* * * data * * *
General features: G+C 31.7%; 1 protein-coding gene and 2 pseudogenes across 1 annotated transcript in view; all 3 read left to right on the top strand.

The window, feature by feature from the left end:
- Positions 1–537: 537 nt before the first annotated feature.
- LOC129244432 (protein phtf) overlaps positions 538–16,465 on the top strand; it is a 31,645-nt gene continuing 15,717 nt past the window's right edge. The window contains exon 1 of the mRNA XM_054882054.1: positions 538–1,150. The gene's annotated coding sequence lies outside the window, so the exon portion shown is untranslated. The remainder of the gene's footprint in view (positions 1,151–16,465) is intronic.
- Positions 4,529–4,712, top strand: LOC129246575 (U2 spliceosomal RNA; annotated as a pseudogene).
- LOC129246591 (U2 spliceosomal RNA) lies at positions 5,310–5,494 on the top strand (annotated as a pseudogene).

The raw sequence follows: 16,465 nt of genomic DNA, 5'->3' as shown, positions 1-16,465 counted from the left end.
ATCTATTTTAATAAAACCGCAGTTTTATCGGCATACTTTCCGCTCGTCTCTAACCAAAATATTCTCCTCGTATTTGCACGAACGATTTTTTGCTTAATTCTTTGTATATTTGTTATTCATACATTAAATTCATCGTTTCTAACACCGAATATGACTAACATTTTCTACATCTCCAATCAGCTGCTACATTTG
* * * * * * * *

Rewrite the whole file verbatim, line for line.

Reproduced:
General features: G+C 31.7%; 1 protein-coding gene and 2 pseudogenes across 1 annotated transcript in view; all 3 read left to right on the top strand.

The window, feature by feature from the left end:
- Positions 1–537: 537 nt before the first annotated feature.
- LOC129244432 (protein phtf) overlaps positions 538–16,465 on the top strand; it is a 31,645-nt gene continuing 15,717 nt past the window's right edge. The window contains exon 1 of the mRNA XM_054882054.1: positions 538–1,150. The gene's annotated coding sequence lies outside the window, so the exon portion shown is untranslated. The remainder of the gene's footprint in view (positions 1,151–16,465) is intronic.
- Positions 4,529–4,712, top strand: LOC129246575 (U2 spliceosomal RNA; annotated as a pseudogene).
- LOC129246591 (U2 spliceosomal RNA) lies at positions 5,310–5,494 on the top strand (annotated as a pseudogene).

The raw sequence follows: 16,465 nt of genomic DNA, 5'->3' as shown, positions 1-16,465 counted from the left end.
ATCTATTTTAATAAAACCGCAGTTTTATCGGCATACTTTCCGCTCGTCTCTAACCAAAATATTCTCCTCGTATTTGCACGAACGATTTTTTGCTTAATTCTTTGTATATTTGTTATTCATACATTAAATTCATCGTTTCTAACACCGAATATGACTAACATTTTCTACATCTCCAATCAGCTGCTACATTTG